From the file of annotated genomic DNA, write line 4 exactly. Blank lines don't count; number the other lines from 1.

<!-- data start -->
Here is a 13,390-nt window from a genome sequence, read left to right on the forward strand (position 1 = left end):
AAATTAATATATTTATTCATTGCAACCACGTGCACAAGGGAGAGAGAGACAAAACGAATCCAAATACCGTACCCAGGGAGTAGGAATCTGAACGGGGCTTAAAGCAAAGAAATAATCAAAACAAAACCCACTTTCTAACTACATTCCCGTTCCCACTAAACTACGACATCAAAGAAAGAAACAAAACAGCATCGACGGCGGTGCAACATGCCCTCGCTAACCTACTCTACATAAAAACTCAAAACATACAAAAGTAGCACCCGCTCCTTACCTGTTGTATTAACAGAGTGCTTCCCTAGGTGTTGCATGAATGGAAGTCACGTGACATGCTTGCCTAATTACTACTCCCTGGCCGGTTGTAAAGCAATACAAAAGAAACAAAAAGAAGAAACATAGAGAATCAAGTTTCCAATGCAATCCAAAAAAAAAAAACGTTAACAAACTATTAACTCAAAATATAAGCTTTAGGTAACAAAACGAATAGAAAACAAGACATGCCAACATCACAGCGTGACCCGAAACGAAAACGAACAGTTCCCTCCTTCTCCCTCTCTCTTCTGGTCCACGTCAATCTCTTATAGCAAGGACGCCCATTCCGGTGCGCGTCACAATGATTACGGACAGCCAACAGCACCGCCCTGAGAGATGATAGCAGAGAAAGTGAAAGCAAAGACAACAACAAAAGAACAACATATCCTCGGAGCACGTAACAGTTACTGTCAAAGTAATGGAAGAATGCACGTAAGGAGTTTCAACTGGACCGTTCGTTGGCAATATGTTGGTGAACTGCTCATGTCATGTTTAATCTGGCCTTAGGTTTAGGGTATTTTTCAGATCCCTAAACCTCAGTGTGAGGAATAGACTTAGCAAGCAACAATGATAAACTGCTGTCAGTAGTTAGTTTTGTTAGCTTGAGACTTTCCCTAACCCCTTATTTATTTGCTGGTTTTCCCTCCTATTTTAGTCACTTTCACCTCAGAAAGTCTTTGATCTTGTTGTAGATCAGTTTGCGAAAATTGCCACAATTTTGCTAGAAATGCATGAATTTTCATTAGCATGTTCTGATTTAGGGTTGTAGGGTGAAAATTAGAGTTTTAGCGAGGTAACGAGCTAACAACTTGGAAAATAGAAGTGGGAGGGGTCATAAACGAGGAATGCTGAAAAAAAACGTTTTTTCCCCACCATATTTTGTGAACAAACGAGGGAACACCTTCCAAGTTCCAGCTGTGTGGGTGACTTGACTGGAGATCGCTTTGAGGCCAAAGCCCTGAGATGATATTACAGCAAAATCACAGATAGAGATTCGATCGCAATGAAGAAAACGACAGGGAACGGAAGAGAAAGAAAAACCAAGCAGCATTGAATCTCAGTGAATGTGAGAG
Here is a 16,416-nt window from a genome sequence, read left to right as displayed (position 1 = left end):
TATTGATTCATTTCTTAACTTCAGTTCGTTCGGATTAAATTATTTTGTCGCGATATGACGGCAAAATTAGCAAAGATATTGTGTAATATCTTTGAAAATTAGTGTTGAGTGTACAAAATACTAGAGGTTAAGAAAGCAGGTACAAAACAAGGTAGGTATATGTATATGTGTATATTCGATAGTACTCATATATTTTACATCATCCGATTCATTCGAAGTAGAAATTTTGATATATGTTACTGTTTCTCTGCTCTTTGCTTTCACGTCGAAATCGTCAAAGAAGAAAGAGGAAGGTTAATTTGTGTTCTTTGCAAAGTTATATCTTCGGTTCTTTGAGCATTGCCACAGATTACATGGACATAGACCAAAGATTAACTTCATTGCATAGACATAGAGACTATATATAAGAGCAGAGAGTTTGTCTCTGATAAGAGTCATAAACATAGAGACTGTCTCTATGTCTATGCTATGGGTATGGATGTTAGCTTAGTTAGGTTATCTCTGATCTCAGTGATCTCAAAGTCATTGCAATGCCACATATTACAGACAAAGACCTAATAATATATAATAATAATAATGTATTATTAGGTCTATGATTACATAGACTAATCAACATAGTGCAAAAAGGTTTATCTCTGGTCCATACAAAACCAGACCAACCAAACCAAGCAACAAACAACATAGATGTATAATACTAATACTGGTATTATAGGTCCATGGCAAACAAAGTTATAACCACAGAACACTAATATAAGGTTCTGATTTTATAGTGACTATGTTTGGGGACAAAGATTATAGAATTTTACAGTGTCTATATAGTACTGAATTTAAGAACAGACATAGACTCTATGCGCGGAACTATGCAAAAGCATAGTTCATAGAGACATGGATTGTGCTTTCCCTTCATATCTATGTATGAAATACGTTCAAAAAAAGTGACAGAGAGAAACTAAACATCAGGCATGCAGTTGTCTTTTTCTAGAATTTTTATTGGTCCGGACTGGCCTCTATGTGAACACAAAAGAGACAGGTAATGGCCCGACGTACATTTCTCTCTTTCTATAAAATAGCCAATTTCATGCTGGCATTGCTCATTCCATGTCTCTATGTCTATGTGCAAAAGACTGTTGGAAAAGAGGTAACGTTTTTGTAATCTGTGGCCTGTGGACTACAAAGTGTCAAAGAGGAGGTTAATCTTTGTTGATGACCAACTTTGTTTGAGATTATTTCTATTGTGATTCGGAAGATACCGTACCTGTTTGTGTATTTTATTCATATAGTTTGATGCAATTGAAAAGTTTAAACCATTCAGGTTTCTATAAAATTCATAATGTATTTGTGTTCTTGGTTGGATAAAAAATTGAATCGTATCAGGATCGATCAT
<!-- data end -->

TATTGATTCATTTCTTAACTTCAGTTCGTTCGGATTAAATTATTTTGTCGCGATATGACGGCAAAATTAGCAAAGATATTGTGTAATATCTTTGAAAATTAGTGTTGAGTGTACAAAATACTAGAGGTTAAGAAAGCAGGTACAAAACAAGGTAGGTATATGTATATGTGTATATTCGATAGTACTCATATATTTTACATCATCCGATTCATTCGAAGTAGAAATTTTGATATATGTTACTGTTTCTCTGCTCTTTGCTTTCACGTCGAAATCGTCAAAGAAGAAAGAGGAAGGTTAATTTGTGTTCTTTGCAAAGTTATATCTTCGGTTCTTTGAGCATTGCCACAGATTACATGGACATAGACCAAAGATTAACTTCATTGCATAGACATAGAGACTATATATAAGAGCAGAGAGTTTGTCTCTGATAAGAGTCATAAACATAGAGACTGTCTCTATGTCTATGCTATGGGTATGGATGTTAGCTTAGTTAGGTTATCTCTGATCTCAGTGATCTCAAAGTCATTGCAATGCCACATATTACAGACAAAGACCTAATAATATATAATAATAATAATGTATTATTAGGTCTATGATTACATAGACTAATCAACATAGTGCAAAAAGGTTTATCTCTGGTCCATACAAAACCAGACCAACCAAACCAAGCAACAAACAACATAGATGTATAATACTAATACTGGTATTATAGGTCCATGGCAAACAAAGTTATAACCACAGAACACTAATATAAGGTTCTGATTTTATAGTGACTATGTTTGGGGACAAAGATTATAGAATTTTACAGTGTCTATATAGTACTGAATTTAAGAACAGACATAGACTCTATGCGCGGAACTATGCAAAAGCATAGTTCATAGAGACATGGATTGTGCTTTCCCTTCATATCTATGTATGAAATACGTTCAAAAAAAGTGACAGAGAGAAACTAAACATCAGGCATGCAGTTGTCTTTTTCTAGAATTTTTATTGGTCCGGACTGGCCTCTATGTGAACACAAAAGAGACAGGTAATGGCCCGACGTACATTTCTCTCTTTCTATAAAATAGCCAATTTCATGCTGGCATTGCTCATTCCATGTCTCTATGTCTATGTGCAAAAGACTGTTGGAAAAGAGGTAACGTTTTTGTAATCTGTGGCCTGTGGACTACAAAGTGTCAAAGAGGAGGTTAATCTTTGTTGATGACCAACTTTGTTTGAGATTATTTCTATTGTGATTCGGAAGATACCGTACCTGTTTGTGTATTTTATTCATATAGTTTGATGCAATTGAAAAGTTTAAACCATTCAGGTTTCTATAAAATTCATAATGTATTTGTGTTCTTGGTTGGATAAAAAATTGAATCGTATCAGGATCGATCAT